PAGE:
Hügelkultur (German, meaning “hill culture” or “mound culture”) is the garden concept of building raised beds over decaying wood piles. Decayed timbers become porous and retain moisture while releasing nutrients into the soil that, in turn, promote root growth in plant materials. As the logs decay, they expand and contract, creating air pockets that assist in aerating the soil, allowing roots to easily penetrate the soil. This decaying environment creates a beneficial home to earthworms. As the worms burrow into the soil, they loosen the soil and deposit nutrient-rich worm castings, beneficial to plants. An earthworm can produce its weight in castings on a daily basis.
The best decayed wood for a Hügelkultur, according to A Growing Culture, comes from alders, applewood, cottonwood, poplar, maple and birch. Use wood products that have been in the process of decay for about a year (using green, or fresh, wood products will rob the soil of necessary nitrogen). Some wood products, like cedar and black walnut, should be avoided because they produce organisms that negatively effect plant growth.
Learning to produce our own food is essential if we are to ever truly take control of our own lives. It liberates us from the role of passive consumer, remote from real decisions, alienated from Nature.
Permaculture Design PrinciplesCompanion Planting
Many of these relationships are fairly general. The best results come from creating diversity by using a variety of herbs and ornamental plants alongside the edible crops planted in the garden.
Some Companion Plants are:
Basil helps repel flies and mosquitoes
Birch leaves encourage compost fermentation
Borage in the strawberry patch will increase the yield
Catnip repels fleas, ants and rodents
Caraway helps breakdown heavy soils
Chamomile deters flies and mosquitoes and gives strength to any plant growing nearby
Chives grown beneath apple trees will help to prevent apple scab; beneath roses will keep away aphids and blackspot.
Elderberry a general insecticide, the leaves encourage compost fermentation, the flowers and berries make good wine.
Fennel repel flies and ants
French Marigold root secretions kill nasty nematodes (not the beneficial ones) and will repel white fly amongst tomatoes.
Garlic helps keep aphids away from roses
Hyssop attracts cabbage white moth keeping brassicas free from infestation
Mint repels cabbage white moth. Dried and placed with clothes will repel clothes moth.
Nasturtium secrete a mustard oil, which many insects find attractive and will seek out, particularly the cabbage white moth. Alternatively, the flowers repel aphids and the cucumber beetle. The climbing variety grown up apple trees will repel codling moth.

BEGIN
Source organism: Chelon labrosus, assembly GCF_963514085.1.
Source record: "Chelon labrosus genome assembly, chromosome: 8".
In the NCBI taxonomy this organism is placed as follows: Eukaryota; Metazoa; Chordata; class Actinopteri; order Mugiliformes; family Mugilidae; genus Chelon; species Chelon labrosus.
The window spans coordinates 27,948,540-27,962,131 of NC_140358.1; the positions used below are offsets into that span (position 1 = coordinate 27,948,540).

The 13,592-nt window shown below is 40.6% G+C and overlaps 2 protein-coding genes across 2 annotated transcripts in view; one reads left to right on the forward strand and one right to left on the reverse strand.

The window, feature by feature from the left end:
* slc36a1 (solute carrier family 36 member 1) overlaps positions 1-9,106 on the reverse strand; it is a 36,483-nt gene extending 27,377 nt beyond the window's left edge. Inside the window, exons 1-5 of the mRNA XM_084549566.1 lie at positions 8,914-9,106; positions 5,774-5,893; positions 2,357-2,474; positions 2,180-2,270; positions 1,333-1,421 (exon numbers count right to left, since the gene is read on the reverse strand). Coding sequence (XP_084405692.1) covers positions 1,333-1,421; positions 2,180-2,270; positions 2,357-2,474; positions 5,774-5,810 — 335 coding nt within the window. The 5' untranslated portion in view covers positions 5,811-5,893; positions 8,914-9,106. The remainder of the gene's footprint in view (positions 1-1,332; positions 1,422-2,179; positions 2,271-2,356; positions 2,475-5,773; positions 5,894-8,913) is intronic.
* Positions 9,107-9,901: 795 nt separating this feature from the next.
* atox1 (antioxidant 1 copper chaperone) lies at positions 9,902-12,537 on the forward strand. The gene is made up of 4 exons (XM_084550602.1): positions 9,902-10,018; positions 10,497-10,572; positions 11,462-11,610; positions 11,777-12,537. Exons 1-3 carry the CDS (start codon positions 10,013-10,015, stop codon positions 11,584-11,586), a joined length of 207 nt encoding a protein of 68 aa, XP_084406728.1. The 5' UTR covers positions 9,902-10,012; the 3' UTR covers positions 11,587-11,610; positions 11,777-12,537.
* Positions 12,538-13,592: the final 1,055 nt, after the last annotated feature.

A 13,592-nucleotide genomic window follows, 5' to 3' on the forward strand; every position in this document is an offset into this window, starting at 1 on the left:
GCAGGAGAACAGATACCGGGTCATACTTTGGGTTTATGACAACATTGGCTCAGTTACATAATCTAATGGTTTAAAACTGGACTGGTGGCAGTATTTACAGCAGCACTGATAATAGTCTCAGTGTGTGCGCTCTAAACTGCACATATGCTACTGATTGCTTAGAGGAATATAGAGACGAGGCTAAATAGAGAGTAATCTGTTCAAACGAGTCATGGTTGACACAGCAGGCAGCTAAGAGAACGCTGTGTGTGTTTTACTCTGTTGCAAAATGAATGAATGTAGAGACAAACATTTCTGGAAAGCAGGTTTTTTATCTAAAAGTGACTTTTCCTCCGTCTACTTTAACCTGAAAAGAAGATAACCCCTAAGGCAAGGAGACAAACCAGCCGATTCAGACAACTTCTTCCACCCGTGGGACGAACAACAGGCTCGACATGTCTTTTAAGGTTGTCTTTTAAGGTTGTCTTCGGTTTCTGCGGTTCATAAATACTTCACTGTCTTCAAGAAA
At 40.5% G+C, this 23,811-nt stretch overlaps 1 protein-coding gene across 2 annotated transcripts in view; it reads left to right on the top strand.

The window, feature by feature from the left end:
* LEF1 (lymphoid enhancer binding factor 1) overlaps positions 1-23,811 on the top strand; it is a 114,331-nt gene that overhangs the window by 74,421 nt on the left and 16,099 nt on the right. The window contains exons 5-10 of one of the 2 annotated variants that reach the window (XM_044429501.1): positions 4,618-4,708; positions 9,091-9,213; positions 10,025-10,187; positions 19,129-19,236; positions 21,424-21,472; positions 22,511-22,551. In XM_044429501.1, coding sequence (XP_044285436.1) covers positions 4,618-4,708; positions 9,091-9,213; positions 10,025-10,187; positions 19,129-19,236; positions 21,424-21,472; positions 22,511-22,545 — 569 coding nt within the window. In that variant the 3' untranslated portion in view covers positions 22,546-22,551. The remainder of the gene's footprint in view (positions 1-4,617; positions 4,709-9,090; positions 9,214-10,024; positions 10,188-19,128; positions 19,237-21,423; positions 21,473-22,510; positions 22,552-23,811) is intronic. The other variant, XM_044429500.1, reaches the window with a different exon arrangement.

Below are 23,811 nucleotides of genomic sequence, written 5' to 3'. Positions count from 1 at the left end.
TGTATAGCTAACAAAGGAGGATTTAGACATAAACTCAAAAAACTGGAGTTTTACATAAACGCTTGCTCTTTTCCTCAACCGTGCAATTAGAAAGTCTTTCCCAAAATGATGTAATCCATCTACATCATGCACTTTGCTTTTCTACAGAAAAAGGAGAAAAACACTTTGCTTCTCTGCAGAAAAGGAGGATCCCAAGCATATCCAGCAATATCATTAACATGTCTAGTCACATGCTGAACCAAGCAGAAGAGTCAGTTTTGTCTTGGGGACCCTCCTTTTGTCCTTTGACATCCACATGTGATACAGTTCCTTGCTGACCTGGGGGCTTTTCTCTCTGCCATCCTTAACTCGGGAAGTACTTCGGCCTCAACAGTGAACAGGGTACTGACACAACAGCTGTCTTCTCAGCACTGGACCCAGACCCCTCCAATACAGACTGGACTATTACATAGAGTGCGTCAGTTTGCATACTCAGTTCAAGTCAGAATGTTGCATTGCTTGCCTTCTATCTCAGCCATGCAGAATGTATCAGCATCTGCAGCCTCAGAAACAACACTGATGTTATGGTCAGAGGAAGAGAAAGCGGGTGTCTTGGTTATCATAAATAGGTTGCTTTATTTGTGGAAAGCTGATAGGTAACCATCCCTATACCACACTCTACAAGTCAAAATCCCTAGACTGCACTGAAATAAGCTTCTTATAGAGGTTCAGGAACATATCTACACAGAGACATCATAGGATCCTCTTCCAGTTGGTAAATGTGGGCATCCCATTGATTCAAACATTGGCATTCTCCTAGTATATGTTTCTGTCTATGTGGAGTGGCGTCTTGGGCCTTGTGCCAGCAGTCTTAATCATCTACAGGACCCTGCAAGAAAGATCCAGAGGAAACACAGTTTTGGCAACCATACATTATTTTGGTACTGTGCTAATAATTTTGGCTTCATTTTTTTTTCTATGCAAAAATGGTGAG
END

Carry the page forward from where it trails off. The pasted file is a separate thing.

Pyrethrum will repel bugs if grown around the vegetable garden
Rosemary repels carrot fly
Sage protects cabbages from cabbage white moth
Tansy (Tanacetum, not Senecio) repels moths, flies and ants. Plant beneath peach trees to repel harmful flying insects. Tansy leaves assist compost fermentation.
Wormwood (Artemesia, not Ambrosia) although it can inhibit the growth of plants near it, wormwood does repel moths and flies and keeps animals off the garden.
Keyhole Gardening: a Drought-Tolerant, Compost-Style, Sustainable Concept
The key hole garden concept is quite simple. A circular planting bed (with a “keyhole” to allow access to the center) is constructed with bricks, stone, gabion-style walls, or even aluminum siding. In the center of the keyhole is a circular compost bin in which kitchen scraps and household “gray water” are poured.
Layers of soil inside the circular walls slope slightly outward to encourage positive drainage away from the central compost bin. As kitchen and garden waste breaks down and gray water is added, a natural “compost tea” soaks into the surrounding soil providing nutrients to plants growing within the circular wall. More information and instructions at the link.
Last year, I had a pretty good test run with this system and had a mini harvest. (My tutorial here.) However, the location was not ideal and I had poor water retention. This year I leveled up to 15 cages, moved to a better location, and strawed the shit out of that circumference for better water retention and slow release nutrition.
I’m not growing potatoes in all the cages; I’ll show you guys the surprises soon.These cheap and easy-to-make vertical towers provide the most optimal use of my available space. I am able to micro-tune the soil requirements to specific plants. Most importantly, the cage provides the plant protection from wildlife and my own chickens who would otherwise wreck havoc on the garden.